Honda is feeling Fit in the U.S. as it enters 2014.
For starters, there’s the subcompact of that name, which has undergone an overhaul. The new model was unveiled Monday at the North American International Auto Show in Detroit. The automaker promises that the car — once the top-selling subcompact in the U.S., but now a laggard — will be faster, more efficient and roomier.
Then there’s Acura, its luxury brand, which on Tuesday unveiled a “performance luxury sedan” called the TLX. The carmaker hopes it complements strong players such as the RDX and MDX, which have enjoyed successive months of sales increases. But officials also acknowledge that it might entail untangling some alphabet soup for prospective customers.
Also, can the Accord unseat the reigning midsize-car king, Toyota’s Camry? John Mendel, the company’s executive vice president in the U.S., offered his thoughts on the battle for buyers and prospects for new products in an interview this week with reporters. His comments are edited for length and clarity.
Q: Is the subcompact market, up only 4 percent last year, going to gain much traction?
Mendel: Depending on whom you listen to, the forecasts are 4 to 8 percent in that market. So it’s less about the opportunistic view of how much the market is going to grow, as much as really looking at what Fit has been able to do with relatively little attention from a marketing or incentive standpoint. It’s doing 50,000 units a year, with capacity constrained.
One of the areas we’ve focused on, besides keeping Fit ‘fit,’ is making it bigger on the inside than the old one, and offering more cargo space, leg room, and seat room, yet in a smaller package in terms of body size. And then, we’re really focusing on something that the subcompact class has failed to deliver on, which is ride, handling and general highway comfort.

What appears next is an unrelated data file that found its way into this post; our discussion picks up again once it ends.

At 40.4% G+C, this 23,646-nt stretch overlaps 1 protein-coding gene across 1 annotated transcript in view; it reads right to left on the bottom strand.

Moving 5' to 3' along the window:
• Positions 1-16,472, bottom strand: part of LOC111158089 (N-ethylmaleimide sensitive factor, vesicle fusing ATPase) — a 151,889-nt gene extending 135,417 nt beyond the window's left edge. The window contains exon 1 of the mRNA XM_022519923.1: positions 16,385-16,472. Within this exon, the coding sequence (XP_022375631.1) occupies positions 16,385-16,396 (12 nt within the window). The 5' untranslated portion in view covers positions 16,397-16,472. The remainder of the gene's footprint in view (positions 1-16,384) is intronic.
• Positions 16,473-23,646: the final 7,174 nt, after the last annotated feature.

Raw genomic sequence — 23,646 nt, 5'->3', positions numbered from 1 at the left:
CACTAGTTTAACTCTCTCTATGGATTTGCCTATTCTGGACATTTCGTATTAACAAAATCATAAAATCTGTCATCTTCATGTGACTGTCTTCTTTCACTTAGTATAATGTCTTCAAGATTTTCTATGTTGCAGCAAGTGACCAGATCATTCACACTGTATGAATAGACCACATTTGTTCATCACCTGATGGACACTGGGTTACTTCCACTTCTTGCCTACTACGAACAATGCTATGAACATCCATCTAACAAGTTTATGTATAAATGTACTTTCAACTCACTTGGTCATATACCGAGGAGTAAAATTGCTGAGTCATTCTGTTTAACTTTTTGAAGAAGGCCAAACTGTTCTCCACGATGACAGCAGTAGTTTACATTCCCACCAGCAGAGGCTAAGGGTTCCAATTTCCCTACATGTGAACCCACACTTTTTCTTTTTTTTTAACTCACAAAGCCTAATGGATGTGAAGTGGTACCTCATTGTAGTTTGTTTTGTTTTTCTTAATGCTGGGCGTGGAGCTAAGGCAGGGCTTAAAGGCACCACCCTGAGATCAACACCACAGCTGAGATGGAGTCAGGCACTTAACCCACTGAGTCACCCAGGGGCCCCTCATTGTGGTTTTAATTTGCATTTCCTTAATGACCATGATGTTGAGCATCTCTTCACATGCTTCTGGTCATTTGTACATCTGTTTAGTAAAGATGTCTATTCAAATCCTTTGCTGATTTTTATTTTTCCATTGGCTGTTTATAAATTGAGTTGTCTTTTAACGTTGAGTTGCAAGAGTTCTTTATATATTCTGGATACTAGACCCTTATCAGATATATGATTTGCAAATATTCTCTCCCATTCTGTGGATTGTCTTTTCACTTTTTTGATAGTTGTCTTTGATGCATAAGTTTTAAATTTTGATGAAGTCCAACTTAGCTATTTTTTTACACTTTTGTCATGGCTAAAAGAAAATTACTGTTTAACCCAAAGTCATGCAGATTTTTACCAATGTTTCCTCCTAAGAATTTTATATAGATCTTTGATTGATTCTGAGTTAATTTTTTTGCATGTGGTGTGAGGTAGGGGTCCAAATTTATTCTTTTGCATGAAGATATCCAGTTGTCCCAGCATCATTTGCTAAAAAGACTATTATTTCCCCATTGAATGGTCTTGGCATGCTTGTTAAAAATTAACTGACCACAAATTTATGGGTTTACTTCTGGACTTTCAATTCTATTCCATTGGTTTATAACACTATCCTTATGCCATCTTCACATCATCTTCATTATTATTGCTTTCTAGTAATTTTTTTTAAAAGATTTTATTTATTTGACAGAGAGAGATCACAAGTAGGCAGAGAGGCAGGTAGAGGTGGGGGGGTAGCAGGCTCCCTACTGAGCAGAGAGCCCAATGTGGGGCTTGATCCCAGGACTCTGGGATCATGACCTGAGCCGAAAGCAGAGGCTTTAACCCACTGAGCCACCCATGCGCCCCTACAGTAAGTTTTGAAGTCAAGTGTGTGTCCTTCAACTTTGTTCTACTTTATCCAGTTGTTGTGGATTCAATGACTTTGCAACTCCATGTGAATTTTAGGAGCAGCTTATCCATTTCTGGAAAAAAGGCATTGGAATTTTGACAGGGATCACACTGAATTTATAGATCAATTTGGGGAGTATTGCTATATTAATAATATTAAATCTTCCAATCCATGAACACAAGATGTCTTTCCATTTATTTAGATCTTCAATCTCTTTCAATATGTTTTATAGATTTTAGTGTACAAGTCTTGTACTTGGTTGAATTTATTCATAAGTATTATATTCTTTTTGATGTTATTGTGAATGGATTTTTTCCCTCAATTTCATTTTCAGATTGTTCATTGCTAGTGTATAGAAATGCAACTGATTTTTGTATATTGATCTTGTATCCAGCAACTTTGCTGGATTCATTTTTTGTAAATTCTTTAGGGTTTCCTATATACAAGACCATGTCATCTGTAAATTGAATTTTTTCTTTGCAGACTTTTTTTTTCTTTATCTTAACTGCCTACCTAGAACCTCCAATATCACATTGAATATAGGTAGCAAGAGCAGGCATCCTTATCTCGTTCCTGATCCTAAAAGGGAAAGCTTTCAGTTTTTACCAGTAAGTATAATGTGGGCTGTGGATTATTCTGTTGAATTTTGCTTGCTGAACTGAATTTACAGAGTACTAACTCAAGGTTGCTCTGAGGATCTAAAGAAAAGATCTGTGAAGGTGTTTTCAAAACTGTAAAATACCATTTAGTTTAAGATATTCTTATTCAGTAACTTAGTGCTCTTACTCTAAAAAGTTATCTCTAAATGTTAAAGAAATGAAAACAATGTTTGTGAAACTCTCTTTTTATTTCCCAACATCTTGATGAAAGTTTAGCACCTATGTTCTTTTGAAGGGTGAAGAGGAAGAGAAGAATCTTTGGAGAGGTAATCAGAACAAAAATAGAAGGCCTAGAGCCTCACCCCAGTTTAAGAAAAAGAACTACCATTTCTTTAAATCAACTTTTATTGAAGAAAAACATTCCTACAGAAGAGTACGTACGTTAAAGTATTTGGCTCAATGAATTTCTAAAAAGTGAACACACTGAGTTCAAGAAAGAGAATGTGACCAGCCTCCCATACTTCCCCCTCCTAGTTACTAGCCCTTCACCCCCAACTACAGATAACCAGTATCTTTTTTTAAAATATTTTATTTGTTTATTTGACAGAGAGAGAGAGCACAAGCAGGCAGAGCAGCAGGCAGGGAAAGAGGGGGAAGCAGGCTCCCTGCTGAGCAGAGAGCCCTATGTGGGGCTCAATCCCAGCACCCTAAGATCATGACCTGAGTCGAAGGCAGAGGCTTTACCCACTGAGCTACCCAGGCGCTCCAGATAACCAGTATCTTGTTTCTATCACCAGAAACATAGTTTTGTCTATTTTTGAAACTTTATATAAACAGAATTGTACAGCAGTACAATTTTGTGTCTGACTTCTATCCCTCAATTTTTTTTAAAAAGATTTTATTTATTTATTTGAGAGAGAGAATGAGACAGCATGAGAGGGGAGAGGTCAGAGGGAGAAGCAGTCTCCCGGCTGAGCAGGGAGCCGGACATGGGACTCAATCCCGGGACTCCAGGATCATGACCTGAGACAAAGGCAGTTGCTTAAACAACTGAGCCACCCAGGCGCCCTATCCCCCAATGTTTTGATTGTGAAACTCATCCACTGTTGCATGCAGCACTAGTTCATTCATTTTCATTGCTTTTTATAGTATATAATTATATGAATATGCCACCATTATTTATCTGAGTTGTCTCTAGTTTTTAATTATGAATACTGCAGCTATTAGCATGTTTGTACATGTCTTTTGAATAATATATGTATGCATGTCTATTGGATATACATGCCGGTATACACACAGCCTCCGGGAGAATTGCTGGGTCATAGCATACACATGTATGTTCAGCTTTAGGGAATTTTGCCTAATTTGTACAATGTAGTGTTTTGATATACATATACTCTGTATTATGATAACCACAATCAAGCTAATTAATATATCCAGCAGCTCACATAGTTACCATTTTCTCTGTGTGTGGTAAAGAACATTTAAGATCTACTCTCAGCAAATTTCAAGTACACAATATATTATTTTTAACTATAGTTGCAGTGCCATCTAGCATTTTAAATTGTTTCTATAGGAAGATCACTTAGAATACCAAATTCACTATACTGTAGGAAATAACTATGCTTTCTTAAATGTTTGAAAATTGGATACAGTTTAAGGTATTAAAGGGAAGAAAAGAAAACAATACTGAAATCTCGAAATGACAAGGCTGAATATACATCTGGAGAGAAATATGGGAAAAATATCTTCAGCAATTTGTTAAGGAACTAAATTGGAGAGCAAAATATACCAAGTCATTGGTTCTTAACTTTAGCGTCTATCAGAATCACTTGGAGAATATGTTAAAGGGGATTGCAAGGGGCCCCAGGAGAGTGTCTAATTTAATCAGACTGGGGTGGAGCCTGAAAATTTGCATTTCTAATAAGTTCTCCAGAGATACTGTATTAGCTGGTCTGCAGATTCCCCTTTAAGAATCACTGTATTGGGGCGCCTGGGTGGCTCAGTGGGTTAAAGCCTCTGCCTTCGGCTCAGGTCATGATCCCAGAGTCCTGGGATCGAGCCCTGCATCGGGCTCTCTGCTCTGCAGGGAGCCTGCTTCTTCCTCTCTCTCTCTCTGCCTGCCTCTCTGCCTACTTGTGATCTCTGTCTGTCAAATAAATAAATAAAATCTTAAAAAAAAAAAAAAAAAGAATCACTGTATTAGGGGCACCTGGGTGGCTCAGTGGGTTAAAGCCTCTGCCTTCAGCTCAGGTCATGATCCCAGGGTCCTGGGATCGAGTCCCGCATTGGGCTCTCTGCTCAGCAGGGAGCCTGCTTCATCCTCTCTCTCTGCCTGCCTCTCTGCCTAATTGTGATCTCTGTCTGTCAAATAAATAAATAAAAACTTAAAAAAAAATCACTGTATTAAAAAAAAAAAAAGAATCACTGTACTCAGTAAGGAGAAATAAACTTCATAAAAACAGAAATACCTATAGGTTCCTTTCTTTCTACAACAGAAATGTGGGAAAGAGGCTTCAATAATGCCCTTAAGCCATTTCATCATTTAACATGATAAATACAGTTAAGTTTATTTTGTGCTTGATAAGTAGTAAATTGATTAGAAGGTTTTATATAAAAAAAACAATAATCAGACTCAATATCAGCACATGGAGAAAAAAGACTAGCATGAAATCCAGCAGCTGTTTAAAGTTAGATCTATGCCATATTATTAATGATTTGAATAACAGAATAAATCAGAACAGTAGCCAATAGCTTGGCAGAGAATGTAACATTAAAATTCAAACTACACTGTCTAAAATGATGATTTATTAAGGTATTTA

Q: Is TLX a make-or-break model for the Acura brand?
Mendel: I don’t know if it’s make-or-break; it’s certainly very important for us. The TL and TSX have been historically good sellers for us, but we’ve been winding them down over the past couple years in preparation for the TLX. It’s not a melding of the two. TLX puts the final brick in our hierarchy strategy, in terms of having a true smaller, midsize and large car.
As for the naming options, there’s not a lot of room to maneuver. Frankly, we have customers who understand what an RL is, they understand what a TL was, what a TSX was. It’s not a perfect world, so we’ll work with our customers to make sure they understand.
Q: How does Accord unseat Camry in the coming year?
Mendel: Through natural demand, but unseating Camry, I can honestly tell you, is not something that ever comes up in our business plan. It’s not, “We must slay the mighty giant.” We look for steady and sustainable growth. I think we can do it by having a better product. We made big strides toward that this year. To the degree that the industry at large continues to play in the fleet market, that’s going to affect the ability to unseat anybody. We are the No. 1 retail-selling car in the midsize class, so that’s a great accomplishment.